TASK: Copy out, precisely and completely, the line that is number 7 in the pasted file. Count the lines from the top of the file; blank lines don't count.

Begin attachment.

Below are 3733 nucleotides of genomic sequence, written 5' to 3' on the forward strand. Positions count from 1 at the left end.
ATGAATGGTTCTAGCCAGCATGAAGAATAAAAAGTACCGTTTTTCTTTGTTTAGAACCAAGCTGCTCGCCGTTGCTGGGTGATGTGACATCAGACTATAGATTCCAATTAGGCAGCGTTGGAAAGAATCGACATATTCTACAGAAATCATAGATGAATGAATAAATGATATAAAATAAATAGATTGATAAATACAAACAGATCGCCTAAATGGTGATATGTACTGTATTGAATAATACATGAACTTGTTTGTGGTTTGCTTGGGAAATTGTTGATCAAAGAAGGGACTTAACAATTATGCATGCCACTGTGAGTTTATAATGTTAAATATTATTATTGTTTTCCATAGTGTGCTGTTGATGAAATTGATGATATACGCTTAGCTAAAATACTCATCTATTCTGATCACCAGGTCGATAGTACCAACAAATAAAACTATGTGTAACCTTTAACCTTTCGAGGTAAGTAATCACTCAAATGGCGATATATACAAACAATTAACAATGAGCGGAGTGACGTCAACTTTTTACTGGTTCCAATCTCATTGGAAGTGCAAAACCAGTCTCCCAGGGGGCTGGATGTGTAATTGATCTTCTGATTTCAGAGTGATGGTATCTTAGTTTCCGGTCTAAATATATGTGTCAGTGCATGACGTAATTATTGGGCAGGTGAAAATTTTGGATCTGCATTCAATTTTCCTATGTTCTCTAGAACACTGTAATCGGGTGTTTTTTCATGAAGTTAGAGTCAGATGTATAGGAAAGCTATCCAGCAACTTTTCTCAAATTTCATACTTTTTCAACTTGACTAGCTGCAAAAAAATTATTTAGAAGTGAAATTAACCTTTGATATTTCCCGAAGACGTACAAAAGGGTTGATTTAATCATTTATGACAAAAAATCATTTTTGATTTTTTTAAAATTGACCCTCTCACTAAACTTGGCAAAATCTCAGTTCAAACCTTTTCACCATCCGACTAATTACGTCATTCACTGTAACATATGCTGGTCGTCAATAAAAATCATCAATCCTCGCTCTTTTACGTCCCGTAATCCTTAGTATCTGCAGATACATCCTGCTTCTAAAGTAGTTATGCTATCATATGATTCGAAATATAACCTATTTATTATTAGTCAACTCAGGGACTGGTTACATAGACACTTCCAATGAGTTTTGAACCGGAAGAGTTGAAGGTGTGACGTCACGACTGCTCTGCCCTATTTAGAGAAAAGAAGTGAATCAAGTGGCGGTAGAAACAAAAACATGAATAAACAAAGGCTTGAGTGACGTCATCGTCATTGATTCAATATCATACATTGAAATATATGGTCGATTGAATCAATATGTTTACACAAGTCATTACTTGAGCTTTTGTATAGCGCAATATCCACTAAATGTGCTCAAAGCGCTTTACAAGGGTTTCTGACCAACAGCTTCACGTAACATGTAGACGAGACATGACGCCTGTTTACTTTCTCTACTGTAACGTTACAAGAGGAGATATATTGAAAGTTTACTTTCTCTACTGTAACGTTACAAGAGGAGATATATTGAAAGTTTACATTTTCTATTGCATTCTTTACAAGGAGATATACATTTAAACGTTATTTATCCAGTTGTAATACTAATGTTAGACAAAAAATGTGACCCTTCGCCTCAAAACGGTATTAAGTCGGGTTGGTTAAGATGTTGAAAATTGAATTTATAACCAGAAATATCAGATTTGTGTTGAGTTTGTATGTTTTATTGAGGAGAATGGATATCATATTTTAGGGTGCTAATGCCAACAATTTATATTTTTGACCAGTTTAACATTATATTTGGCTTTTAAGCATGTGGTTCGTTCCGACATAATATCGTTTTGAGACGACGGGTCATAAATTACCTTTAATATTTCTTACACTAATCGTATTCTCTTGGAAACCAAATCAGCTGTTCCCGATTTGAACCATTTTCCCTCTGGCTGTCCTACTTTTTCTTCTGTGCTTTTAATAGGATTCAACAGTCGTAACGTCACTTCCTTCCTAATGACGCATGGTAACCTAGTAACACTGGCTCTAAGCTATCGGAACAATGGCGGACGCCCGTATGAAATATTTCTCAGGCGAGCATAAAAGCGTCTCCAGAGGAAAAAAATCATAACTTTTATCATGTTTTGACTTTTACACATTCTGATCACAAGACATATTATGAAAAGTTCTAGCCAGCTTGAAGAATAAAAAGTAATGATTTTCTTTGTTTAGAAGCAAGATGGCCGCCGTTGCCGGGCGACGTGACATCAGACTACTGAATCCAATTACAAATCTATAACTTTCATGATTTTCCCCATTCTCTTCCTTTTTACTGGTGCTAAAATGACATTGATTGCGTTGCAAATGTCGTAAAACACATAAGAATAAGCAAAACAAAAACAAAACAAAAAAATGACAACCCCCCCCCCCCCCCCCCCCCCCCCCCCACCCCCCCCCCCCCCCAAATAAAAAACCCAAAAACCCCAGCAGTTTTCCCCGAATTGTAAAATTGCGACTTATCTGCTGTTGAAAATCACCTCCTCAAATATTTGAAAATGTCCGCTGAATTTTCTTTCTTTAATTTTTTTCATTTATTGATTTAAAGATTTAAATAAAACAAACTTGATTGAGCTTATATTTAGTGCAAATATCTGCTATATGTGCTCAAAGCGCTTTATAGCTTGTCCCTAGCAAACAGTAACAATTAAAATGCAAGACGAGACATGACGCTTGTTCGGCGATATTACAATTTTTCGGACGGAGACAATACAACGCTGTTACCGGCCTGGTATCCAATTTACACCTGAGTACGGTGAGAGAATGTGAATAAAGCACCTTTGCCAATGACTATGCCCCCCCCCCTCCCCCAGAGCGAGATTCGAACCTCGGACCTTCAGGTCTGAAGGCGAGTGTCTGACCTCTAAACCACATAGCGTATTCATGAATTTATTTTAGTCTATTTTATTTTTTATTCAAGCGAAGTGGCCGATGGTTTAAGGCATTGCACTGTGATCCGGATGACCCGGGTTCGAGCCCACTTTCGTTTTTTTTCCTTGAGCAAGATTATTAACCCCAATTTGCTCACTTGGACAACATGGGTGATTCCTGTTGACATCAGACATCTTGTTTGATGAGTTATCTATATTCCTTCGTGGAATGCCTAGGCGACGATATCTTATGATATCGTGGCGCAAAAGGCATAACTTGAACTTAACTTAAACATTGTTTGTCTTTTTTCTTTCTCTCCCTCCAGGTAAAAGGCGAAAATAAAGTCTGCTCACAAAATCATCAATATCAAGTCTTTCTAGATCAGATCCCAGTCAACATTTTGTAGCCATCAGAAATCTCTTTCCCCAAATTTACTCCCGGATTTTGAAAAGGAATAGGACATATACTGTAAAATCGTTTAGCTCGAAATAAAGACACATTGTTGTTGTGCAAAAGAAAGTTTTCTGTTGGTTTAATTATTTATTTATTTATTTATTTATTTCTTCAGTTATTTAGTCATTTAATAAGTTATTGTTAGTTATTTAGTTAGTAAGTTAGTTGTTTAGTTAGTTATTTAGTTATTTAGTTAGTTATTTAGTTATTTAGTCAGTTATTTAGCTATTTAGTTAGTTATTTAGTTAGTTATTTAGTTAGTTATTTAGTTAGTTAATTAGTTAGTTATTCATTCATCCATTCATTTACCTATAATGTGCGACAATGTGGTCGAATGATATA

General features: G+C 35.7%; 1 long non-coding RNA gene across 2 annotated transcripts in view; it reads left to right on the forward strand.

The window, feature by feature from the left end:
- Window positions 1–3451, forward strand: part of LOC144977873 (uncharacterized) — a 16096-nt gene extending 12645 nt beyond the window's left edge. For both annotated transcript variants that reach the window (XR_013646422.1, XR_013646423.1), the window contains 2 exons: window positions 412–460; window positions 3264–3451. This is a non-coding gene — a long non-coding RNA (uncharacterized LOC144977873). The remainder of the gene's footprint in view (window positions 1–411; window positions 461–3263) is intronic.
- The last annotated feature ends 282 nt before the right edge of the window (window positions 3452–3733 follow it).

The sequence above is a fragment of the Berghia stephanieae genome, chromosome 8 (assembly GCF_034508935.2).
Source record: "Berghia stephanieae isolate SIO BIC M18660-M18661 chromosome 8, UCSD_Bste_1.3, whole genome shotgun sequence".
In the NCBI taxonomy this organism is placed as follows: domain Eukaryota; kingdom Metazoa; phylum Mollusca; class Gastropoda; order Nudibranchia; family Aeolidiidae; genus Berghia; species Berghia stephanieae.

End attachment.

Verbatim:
The sequence above is a fragment of the Berghia stephanieae genome, chromosome 8 (assembly GCF_034508935.2).